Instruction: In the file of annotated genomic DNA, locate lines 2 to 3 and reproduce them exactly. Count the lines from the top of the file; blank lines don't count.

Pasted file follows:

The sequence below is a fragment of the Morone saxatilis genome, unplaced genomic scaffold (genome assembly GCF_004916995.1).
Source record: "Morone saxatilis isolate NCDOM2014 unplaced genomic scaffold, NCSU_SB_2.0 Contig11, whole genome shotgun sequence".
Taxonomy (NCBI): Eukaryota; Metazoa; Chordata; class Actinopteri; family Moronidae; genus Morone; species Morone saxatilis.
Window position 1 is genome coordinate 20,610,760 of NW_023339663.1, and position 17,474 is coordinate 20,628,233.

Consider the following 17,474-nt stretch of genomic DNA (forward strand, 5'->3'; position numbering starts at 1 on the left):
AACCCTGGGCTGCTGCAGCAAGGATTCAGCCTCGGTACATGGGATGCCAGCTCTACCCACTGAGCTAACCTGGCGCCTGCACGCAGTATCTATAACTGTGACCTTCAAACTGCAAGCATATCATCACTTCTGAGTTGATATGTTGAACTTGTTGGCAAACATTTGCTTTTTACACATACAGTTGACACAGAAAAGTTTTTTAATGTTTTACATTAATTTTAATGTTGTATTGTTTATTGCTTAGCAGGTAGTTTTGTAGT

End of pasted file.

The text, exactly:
Source record: "Morone saxatilis isolate NCDOM2014 unplaced genomic scaffold, NCSU_SB_2.0 Contig11, whole genome shotgun sequence".
Taxonomy (NCBI): Eukaryota; Metazoa; Chordata; class Actinopteri; family Moronidae; genus Morone; species Morone saxatilis.